Assistant Professor & Deputy Director, LL.M. (Chinese Law)
LL.B. (Wuhan University), LL.M. (Peking University),
LL.M., J.S.D. (Yale University)
New York State Bar, PRC National Judicial Exam
Dr. Shitong Qiao is assistant professor of law at the University of Hong Kong, where he teaches comparative property law, comparative land use, law and development and Chinese law. Before joining HKU in 2014, he taught at New York University School of Law as a research fellow and Peking University School of Transnational Law as a visiting faculty member. Dr. Qiao holds degrees from Wuhan University (LL.B.), Peking University (LL.M.), and Yale University (LL.M., J.S.D.), where he was awarded the Oscar M. Ruebhausen Fund fellowship, the Kauffman Summer Student Fellowship, and the Streicker Fund fellowship. His doctoral dissertation won the Judge Ralph K. Winter Prize (awarded annually to the best student paper written in law and economics at Yale Law School), and will be published by Cambridge University Press.
Dr. Qiao's current research focuses on property, social norms, and local government law, with broad academic interests in law and development (in particular urbanization), law and economics, and law and globalization. In his research and teaching, he endeavors to integrate law and social sciences theories with on-the-ground observation of and participation in law and development in China. Dr. Qiao’s publications appear in Iowa Law Review, American Journal of Comparative Law, Columbia Journal of Asian Law, Canadian Journal of Law and Society, China Reform (中国改革), among others.
Dr. Qiao passed the National Judicial Examination of China and is a member of the New York State Bar. He has provided expert opinions on the Chinese land regime to government agencies both inside and outside of China, including the Shenzhen city government and the Ontario Securities Commission.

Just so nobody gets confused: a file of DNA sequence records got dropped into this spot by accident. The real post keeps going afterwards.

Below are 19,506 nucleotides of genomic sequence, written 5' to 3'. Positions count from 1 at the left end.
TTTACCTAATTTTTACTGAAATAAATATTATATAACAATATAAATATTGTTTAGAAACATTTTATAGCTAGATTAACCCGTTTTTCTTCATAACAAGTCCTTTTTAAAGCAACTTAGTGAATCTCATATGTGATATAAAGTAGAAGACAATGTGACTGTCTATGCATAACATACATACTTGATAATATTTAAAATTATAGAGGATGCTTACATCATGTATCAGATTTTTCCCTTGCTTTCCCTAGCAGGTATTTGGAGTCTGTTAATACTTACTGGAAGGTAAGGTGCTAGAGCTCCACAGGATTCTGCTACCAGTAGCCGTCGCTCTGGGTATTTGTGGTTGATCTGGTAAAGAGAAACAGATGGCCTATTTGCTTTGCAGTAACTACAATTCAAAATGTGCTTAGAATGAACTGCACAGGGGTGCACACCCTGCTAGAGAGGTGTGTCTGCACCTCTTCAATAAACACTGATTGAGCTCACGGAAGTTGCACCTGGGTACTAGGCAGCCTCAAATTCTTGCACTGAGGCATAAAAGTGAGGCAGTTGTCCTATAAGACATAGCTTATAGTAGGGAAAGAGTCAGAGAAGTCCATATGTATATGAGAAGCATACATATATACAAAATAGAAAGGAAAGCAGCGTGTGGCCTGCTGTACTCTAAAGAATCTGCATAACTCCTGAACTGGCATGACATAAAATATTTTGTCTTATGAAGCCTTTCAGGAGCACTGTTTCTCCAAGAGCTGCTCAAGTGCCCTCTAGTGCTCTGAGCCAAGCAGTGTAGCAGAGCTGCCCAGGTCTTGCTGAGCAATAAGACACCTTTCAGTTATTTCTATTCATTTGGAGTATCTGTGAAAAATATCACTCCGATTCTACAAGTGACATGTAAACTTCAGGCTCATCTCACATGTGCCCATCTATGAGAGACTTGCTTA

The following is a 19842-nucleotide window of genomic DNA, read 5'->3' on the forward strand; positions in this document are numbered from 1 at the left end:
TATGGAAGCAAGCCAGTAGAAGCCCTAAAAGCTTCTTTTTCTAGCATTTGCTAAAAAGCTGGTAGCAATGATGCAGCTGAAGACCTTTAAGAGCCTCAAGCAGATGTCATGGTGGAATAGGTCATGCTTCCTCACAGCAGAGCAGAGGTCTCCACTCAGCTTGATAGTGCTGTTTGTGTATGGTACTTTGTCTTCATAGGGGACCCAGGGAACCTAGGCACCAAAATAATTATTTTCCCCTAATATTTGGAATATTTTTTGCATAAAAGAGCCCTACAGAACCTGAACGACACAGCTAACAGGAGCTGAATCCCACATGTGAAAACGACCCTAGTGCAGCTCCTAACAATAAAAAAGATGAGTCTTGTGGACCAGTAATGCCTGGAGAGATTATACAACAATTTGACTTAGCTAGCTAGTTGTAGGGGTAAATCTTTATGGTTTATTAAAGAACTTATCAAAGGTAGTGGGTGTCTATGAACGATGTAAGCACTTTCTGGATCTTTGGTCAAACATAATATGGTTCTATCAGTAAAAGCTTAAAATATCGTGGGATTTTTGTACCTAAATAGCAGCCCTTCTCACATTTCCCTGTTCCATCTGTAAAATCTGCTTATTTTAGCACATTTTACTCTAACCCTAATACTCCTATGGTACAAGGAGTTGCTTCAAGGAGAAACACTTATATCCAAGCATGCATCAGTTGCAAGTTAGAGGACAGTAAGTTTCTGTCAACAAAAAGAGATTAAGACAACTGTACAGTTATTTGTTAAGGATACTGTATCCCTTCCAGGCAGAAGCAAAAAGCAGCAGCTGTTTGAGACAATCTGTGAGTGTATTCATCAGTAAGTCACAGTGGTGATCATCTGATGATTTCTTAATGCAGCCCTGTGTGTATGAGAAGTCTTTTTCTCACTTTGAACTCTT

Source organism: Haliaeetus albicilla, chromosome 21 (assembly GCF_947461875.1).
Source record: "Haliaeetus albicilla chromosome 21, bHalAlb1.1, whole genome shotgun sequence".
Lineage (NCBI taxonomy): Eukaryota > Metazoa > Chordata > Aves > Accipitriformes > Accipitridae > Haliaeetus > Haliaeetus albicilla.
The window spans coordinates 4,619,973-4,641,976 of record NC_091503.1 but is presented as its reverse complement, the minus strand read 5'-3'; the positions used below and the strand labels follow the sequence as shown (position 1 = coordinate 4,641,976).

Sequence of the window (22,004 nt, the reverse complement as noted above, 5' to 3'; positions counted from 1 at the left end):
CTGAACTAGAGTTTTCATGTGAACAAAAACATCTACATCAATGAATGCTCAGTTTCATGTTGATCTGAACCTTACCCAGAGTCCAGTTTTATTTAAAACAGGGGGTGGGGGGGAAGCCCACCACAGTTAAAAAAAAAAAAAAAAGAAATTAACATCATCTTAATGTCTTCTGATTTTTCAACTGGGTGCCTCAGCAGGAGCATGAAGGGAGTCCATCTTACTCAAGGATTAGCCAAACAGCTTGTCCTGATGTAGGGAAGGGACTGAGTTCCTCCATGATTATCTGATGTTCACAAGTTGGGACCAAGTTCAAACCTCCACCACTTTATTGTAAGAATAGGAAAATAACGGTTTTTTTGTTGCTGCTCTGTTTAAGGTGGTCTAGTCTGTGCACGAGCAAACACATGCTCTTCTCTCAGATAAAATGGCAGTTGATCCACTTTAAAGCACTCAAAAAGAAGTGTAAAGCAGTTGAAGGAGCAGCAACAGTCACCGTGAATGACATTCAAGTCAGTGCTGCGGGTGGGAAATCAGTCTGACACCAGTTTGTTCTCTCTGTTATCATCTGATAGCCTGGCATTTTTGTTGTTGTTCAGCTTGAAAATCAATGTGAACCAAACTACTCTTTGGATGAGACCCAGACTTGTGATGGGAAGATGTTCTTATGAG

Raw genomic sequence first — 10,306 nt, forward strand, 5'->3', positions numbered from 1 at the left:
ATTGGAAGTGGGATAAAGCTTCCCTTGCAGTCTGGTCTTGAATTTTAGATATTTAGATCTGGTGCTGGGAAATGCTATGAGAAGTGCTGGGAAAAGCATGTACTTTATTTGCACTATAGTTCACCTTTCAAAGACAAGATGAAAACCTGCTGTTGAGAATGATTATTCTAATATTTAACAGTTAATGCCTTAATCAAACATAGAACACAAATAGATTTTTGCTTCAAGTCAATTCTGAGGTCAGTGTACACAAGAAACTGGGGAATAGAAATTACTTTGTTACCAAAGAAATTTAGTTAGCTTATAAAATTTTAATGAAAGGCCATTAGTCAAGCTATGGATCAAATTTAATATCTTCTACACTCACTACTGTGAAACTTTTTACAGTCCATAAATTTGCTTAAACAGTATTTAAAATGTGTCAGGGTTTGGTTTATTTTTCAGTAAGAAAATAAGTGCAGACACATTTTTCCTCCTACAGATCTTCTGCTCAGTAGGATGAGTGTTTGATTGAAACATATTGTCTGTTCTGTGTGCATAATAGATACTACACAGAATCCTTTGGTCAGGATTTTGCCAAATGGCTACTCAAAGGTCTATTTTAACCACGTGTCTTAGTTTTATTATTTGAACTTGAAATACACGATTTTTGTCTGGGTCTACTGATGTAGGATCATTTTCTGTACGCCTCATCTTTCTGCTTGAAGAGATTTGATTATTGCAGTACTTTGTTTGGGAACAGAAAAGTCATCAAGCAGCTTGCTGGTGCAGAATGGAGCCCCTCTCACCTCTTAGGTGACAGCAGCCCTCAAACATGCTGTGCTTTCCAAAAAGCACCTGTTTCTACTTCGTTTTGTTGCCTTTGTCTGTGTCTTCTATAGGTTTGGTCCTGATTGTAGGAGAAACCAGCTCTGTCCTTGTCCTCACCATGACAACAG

Chinese Small Property: The Co-Evolution Of Law And Social Norms (Book manuscript, under contract with Cambridge University Press).
Dealing with Illegal Housing: What New York City Can Learn from Shenzhen, China? Fordham Urban Law Journal, Vol. 43, forthcoming 2016.
The Politics of Chinese Land: Partial Reform, Vested Interests, and Small Property, Columbia Journal of Asian Law, Vol. 29, No. 1, 70-113 (2016) [Download]
The Evolution of Relational Property Rights: A Case of Chinese Rural Land Reform, Iowa Law Review, Vol. 100, No. 6, 2480-2506 (2015). (with Frank Upham) [Download]
Small Property, Big Market: A Focal Point Explanation, American Journal of Comparative Law, Vol. 63, No. 1, 197-238 (2015). [Download]
Planting Houses in Shenzhen: A Real Estate Market without Legal Titles, Canadian Journal of Law and Society, Vol. 29, 253-272 (2014). [Download]
Governing the Post-Socialist Transitional Commons: A Case from Rural China, Colorado Journal of international environmental law and policy, Vol. 24, No. 1, 117-162 (2013), reprinted in Brigham-Kanner Property Rights Conference journal, vol. 1, 303- 344 (2012). [Download]
The Changing Landscape of Chinese Property Law, in Research Handbook of Comparative Property Law (Graziadei and Smith eds. Edward Elgar, forthcoming 2017) (with Frank Upham).
The Evolution of Land Law in China: Stick by Stick?, in Private Law in China and Taiwan: Economic and Legal Analysis (Chang et al ed., Cambridge University Press, forthcoming 2016).
Small Property, Adverse Possession and Optional Law, in Law and Economics of Possession (Yun-chien Chang ed., Cambridge University Press 2015), 290-319. [Download]